The Canary Islands have enigmatic and varied legends that serve to go through much of the history of the archipelago and understand the toponymy and typical names. Each island has a multitude of them, the death of Doramas in Gran Canaria; the enigmatic island of San Borondón, to which we have already dedicated a post and you can read it here; the cry of Ferinto, in El Hierro; the devil of Timanfaya in Lanzarote; or the popular legend of Gara and Jonay in La Gomera, which we will talk about next.
Gara and Jonay, a princess from Gomera and a Guanche from Tenerife
The legend of Gara and Jonay is one of the most romantic legends of the Canary Islands and tells the tragic story between two young lovers Gara and Jonay whose love was doomed to failure.
The legend of Gara and Jonay
In the times of the first inhabitants of the Canary Islands, a beautiful princess named Gara lived in La Gomera. On the island there were some jets, now intact, the Epina jets, which could predict whether or not someone would find love.
During the feast of Beñesmer, the Guanche New Year, Gara and other young women decided to visit the jets and put them to the test. When it was the princess's turn, the water began to become cloudy, showing the figure of a sun on fire. Disgusted, Gara consulted the wise man of the place and he told her: "What will happen, will happen. Flee from the fire, Gara, or the fire will consume you".
Jonay, a handsome young Guanche son of a mencey from the neighboring island of Tenerife, had traveled to La Gomera for the party. When Gara and Jonay's eyes met, the young people fell madly in love and instantly let their parents know it. At that moment, the sea was filled with sparkles and the great volcano of El Teide began to spit lava.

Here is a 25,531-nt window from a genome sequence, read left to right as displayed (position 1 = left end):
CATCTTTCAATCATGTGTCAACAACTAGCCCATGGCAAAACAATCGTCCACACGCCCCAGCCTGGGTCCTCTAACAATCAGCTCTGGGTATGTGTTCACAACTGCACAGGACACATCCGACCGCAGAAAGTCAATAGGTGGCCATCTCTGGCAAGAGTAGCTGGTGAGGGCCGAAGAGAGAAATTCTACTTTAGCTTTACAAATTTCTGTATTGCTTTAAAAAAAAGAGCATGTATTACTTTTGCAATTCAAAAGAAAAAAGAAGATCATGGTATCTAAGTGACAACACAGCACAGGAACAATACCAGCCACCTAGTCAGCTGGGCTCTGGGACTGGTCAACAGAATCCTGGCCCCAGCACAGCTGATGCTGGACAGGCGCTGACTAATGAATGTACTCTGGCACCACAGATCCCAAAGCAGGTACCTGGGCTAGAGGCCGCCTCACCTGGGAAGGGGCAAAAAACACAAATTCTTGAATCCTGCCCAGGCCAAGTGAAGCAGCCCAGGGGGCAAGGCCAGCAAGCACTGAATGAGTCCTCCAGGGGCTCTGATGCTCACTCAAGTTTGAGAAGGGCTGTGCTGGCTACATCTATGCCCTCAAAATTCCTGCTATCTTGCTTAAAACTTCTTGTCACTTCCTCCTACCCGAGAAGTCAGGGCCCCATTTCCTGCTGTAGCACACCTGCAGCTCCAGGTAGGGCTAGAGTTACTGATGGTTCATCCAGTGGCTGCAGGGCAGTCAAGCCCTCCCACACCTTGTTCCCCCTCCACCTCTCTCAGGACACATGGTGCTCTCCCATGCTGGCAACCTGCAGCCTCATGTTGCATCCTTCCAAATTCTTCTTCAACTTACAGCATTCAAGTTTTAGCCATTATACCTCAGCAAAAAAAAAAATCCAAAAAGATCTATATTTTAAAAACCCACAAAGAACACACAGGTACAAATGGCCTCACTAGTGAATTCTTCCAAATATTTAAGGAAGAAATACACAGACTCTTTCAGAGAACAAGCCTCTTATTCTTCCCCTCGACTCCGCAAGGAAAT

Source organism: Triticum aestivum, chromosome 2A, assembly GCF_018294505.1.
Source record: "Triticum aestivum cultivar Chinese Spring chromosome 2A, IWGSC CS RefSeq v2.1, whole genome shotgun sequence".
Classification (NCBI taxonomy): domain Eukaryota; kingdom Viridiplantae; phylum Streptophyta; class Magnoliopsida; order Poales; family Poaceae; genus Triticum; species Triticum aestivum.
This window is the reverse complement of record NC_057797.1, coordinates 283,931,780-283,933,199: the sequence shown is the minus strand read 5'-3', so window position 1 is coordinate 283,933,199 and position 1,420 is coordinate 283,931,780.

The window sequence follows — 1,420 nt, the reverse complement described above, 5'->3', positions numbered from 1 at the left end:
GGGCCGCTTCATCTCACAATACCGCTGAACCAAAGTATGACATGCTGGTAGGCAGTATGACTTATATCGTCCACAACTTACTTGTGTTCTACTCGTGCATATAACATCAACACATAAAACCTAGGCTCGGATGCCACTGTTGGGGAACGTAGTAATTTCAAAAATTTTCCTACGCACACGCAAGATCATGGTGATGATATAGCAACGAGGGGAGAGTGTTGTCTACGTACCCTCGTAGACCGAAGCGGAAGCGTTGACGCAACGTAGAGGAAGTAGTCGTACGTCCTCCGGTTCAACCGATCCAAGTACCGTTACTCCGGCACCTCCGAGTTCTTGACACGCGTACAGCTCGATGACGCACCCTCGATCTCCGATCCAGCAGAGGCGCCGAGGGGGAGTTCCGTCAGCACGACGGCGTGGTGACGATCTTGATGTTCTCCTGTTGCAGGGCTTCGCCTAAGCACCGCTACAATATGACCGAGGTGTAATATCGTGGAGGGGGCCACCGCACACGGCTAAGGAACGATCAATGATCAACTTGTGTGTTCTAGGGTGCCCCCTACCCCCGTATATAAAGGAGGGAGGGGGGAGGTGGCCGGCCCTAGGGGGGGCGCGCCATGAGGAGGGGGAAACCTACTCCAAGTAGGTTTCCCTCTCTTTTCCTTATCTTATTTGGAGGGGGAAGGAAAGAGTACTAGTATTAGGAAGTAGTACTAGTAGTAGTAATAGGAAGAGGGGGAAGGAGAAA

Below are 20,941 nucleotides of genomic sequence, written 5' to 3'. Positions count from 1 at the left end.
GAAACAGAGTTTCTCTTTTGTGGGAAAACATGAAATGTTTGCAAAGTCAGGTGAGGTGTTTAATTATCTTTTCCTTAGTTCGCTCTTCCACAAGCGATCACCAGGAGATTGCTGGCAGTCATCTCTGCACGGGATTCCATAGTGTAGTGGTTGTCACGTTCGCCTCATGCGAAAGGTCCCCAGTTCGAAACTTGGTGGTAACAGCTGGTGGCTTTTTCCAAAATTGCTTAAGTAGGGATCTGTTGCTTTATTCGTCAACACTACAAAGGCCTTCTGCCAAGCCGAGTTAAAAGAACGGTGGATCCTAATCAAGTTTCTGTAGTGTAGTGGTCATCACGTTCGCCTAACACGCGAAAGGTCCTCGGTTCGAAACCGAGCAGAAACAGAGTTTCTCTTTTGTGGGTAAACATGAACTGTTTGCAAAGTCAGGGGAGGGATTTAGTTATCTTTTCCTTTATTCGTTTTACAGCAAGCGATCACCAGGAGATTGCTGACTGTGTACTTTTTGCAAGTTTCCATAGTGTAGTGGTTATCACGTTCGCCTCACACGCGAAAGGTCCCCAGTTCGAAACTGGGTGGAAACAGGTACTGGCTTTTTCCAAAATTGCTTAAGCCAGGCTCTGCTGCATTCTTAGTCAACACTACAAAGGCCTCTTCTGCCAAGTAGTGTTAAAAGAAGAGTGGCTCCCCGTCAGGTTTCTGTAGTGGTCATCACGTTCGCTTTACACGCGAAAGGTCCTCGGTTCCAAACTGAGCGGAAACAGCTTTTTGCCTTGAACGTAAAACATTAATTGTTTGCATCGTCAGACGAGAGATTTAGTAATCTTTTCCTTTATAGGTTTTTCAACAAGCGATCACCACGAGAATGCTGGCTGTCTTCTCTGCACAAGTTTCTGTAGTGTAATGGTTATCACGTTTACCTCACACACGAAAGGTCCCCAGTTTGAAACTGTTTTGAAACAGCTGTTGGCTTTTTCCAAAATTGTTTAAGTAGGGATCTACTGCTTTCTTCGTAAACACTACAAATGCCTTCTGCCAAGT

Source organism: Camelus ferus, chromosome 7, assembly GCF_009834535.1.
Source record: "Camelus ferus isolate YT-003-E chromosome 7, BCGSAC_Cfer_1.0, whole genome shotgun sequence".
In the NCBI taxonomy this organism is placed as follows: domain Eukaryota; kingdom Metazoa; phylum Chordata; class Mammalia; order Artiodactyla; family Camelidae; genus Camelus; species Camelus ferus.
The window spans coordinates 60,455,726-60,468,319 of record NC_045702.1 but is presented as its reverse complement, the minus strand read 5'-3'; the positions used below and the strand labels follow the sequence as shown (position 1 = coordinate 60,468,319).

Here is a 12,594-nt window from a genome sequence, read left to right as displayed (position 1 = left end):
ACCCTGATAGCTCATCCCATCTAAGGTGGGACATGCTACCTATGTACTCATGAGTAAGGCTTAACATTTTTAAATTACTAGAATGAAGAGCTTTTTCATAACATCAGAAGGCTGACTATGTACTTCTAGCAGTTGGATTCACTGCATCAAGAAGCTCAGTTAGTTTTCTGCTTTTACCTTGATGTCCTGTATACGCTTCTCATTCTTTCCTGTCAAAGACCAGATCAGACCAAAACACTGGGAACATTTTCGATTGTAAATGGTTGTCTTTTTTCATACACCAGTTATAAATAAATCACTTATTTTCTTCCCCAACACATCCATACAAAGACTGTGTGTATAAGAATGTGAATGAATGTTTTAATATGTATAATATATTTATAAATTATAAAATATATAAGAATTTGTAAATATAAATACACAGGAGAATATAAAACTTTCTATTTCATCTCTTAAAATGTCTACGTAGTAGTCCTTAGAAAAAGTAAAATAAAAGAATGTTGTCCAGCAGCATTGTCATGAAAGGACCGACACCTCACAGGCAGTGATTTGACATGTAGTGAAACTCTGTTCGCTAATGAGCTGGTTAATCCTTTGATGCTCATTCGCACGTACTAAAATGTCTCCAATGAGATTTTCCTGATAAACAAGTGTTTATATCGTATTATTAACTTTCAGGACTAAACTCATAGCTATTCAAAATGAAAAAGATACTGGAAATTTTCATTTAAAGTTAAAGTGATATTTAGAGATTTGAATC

Then the girl remembered the old sage's prediction. Gara was princess of Agulo, the place of Water. Jonay came from the land of fire, from the island of the volcano. That love was impossible. Under threat, her parents forbade them to see each other again, which calmed the fury of the volcano.
Back in Tenerife, Jonay could not forget Gara and, under the cover of night, he jumped into the sea ready to swim the distance that separated him from his lover. After reaching the island and meeting her, both fled to El Cedro, at the highest point of La Gomera, while being pursued. The lovers climbed the highest peak of the island and, seeing themselves cornered, took a sharp stick by both ends, rested it on their chests and embraced each other, thus killing them both.
The name of the National Park of La Gomera
The Garajonay National Park owes its name to this popular legend and to the highest peak of the island, of the same name, where the young lovers died together. The park was declared as such in 1981 and in 1986 Unesco listed it as a World Heritage Site. In addition, since 2012 the park is a Biosphere Reserve along with the rest of the island.
La Gomera's great natural treasure is its forests of lush, deep green, laurel-like trees that crown the island's rugged center. The laurel forest, abundant millions of years ago, is now found in very few places in the world and its best representation is protected within the nearly 4,000 hectares of ravines with streams and steep ridges of the Garajonay National Park.
Photos: suenosentreletras.wordpress.com, lagomera.travel, chorrosdeepina.com